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Gulfport swiftwater rescue firefighters heading to help save lives in flooded Baton Rouge

Gulfport firefighters prepare to leave for Baton Rouge to help rescue residents after days of torrential rain caused record-setting flooding in parts of Louisiana.
Gulfport firefighters prepare to leave for Baton Rouge to help rescue residents after days of torrential rain caused record-setting flooding in parts of Louisiana. Gulfport Fire Department

Four Gulfport firefighters certified as swiftwater rescue technicians are headed to Baton Rouge to help Louisiana officials rescue residents inundated by record-setting floods.

Fire Chief Mike Beyerstedt said four technicians, two boats and a pickup truck with lifesaving equipment left the Coast about 30 minutes after the chief received a phone call from the Baton Rouge Emergency Operations Center. Beyerstedt said Gulfport’s swiftwater rescue boats are straight from the Department of Homeland Security.

“We got boats on the road in rather quick time,” he said.

He said the technicians will bring rope, life jackets and harnesses with them.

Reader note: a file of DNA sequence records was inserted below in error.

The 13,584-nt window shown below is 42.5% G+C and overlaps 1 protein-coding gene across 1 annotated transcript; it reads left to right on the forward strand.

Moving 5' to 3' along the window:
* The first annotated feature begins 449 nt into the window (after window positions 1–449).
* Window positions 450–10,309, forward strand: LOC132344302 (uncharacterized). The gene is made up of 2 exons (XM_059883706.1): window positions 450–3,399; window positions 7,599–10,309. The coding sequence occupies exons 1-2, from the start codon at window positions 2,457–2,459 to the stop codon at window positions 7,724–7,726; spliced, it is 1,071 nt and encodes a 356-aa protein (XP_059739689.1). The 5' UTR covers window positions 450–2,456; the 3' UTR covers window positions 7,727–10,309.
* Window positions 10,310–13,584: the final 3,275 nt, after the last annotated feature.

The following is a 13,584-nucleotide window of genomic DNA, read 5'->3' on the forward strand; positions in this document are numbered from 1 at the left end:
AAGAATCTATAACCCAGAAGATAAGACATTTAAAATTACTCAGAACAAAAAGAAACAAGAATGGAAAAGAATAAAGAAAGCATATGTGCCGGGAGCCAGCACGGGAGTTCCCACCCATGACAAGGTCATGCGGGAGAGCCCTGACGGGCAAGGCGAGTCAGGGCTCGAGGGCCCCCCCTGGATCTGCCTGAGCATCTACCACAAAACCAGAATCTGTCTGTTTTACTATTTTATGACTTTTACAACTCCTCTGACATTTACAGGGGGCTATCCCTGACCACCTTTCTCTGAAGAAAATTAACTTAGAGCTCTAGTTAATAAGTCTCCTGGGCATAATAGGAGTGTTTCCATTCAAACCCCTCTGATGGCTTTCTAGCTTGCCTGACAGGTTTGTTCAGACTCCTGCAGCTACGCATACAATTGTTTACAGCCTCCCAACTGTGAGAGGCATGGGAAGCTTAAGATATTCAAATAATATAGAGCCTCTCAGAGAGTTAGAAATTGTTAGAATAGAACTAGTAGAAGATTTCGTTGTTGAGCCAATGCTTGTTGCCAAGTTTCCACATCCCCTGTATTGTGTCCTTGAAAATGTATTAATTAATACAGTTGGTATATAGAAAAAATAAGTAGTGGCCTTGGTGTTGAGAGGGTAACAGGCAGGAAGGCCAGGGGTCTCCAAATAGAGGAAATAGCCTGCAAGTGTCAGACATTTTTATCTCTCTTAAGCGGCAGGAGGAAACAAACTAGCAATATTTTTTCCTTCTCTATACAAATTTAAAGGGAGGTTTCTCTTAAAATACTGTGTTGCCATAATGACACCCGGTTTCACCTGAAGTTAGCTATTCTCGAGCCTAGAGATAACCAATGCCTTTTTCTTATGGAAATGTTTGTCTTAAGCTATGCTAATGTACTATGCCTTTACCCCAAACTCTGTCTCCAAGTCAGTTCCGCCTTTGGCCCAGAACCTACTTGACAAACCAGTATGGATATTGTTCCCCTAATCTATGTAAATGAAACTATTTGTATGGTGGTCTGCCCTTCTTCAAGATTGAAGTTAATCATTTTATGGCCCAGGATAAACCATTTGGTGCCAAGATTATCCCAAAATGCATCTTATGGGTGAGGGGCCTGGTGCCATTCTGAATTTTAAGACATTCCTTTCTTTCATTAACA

About 1 p.m. Saturday, the technicians told Beyerstedt they were getting close to Louisiana’s capital city, and much of the interstate near Baton Rouge was closed to all drivers except emergency personnel.

“Louisiana state police has Interstate 12 shut down and only letting emergency vehicles through past Exit 57,” Beyerstedt said. “They’ll be sailing down the road.”

The technicians sent Beyerstedt a photo of Interstate 12 near Madisonville, and it showed water completely covering the roadway.

The technicians, who have gone through hundreds of hours of rigorous training, will help Louisiana rescue officials bring people to high ground after days of torrential rain resulted in record flooding in some areas, Louisiana Gov. John Bel Edwards said.

The Associated Press reports more than 1,000 Louisianans have had to be evacuated so far. Two deaths have been reported.

Beyerstedt said Gulfport is a hub for training swiftwater rescue technicians. To take the course, firefighters must be a level 2 certified rope technician, he said. The swiftwater rescue certification consists of 40 hours of work in the Pearl River in an area built for Navy SEALs to conduct their training.

“It’s very rigorous, realistic training that they go through,” Beyerstedt said.

The swiftwater rescue technicians will stay in Louisiana and help for days if they are needed, Beyerstedt said.

According to a U.S. Coast Guard press release, two MH-65 Dolphin helicopter aircrews from Coast Guard Air Station New Orleans and one MH-60 Jayhawk helicopter aircrew from Aviation Training Center Mobile are assisting the Baton Rouge Police Department, Baton Rouge Fire Department, Louisiana State Police, Louisiana Department of Wildlife and Fisheries, Governor’s Office of Homeland Security & Emergency Management, and the Louisiana National Guard. The press release said Coast Guard had rescued more than 50 people as of Saturday evening.

Justin Mitchell: 228-604-0705, @Journalism_J

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